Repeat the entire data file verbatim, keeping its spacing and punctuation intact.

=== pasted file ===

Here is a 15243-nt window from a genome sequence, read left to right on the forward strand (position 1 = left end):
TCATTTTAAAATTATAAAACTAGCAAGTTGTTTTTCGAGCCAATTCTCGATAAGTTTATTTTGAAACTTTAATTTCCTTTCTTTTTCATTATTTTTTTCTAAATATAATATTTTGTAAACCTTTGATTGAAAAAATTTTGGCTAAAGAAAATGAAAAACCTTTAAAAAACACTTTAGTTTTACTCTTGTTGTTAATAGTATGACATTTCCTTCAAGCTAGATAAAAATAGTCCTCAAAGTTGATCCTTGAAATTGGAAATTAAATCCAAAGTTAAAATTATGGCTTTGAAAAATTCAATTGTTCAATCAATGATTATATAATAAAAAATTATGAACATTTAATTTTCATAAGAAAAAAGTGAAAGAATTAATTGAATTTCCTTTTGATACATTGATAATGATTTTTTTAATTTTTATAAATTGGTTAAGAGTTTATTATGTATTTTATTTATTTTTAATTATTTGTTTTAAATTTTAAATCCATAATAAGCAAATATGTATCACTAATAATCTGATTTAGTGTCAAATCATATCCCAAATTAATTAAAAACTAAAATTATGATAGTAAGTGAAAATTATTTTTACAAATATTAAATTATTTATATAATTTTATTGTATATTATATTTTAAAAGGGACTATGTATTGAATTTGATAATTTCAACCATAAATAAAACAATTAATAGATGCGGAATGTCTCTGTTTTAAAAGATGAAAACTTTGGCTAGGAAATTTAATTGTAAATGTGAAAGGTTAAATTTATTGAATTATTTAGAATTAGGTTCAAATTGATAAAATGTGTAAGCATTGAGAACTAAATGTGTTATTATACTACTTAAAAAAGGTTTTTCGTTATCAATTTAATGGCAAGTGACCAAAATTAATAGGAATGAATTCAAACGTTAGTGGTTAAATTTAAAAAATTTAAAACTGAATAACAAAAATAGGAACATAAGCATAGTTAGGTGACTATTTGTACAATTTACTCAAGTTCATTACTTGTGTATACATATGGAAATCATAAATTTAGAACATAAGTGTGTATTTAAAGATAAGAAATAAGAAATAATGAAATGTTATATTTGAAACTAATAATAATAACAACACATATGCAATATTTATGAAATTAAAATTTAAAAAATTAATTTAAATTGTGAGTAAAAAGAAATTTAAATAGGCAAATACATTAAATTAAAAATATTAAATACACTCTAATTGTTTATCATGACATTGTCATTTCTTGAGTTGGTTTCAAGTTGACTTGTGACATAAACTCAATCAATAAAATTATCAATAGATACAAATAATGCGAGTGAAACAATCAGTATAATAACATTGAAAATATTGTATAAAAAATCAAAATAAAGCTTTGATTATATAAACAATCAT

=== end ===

Here is a 15243-nt window from a genome sequence, read left to right on the forward strand (position 1 = left end):
TCATTTTAAAATTATAAAACTAGCAAGTTGTTTTTCGAGCCAATTCTCGATAAGTTTATTTTGAAACTTTAATTTCCTTTCTTTTTCATTATTTTTTTCTAAATATAATATTTTGTAAACCTTTGATTGAAAAAATTTTGGCTAAAGAAAATGAAAAACCTTTAAAAAACACTTTAGTTTTACTCTTGTTGTTAATAGTATGACATTTCCTTCAAGCTAGATAAAAATAGTCCTCAAAGTTGATCCTTGAAATTGGAAATTAAATCCAAAGTTAAAATTATGGCTTTGAAAAATTCAATTGTTCAATCAATGATTATATAATAAAAAATTATGAACATTTAATTTTCATAAGAAAAAAGTGAAAGAATTAATTGAATTTCCTTTTGATACATTGATAATGATTTTTTTAATTTTTATAAATTGGTTAAGAGTTTATTATGTATTTTATTTATTTTTAATTATTTGTTTTAAATTTTAAATCCATAATAAGCAAATATGTATCACTAATAATCTGATTTAGTGTCAAATCATATCCCAAATTAATTAAAAACTAAAATTATGATAGTAAGTGAAAATTATTTTTACAAATATTAAATTATTTATATAATTTTATTGTATATTATATTTTAAAAGGGACTATGTATTGAATTTGATAATTTCAACCATAAATAAAACAATTAATAGATGCGGAATGTCTCTGTTTTAAAAGATGAAAACTTTGGCTAGGAAATTTAATTGTAAATGTGAAAGGTTAAATTTATTGAATTATTTAGAATTAGGTTCAAATTGATAAAATGTGTAAGCATTGAGAACTAAATGTGTTATTATACTACTTAAAAAAGGTTTTTCGTTATCAATTTAATGGCAAGTGACCAAAATTAATAGGAATGAATTCAAACGTTAGTGGTTAAATTTAAAAAATTTAAAACTGAATAACAAAAATAGGAACATAAGCATAGTTAGGTGACTATTTGTACAATTTACTCAAGTTCATTACTTGTGTATACATATGGAAATCATAAATTTAGAACATAAGTGTGTATTTAAAGATAAGAAATAAGAAATAATGAAATGTTATATTTGAAACTAATAATAATAACAACACATATGCAATATTTATGAAATTAAAATTTAAAAAATTAATTTAAATTGTGAGTAAAAAGAAATTTAAATAGGCAAATACATTAAATTAAAAATATTAAATACACTCTAATTGTTTATCATGACATTGTCATTTCTTGAGTTGGTTTCAAGTTGACTTGTGACATAAACTCAATCAATAAAATTATCAATAGATACAAATAATGCGAGTGAAACAATCAGTATAATAACATTGAAAATATTGTATAAAAAATCAAAATAAAGCTTTGATTATATAAACAATCAT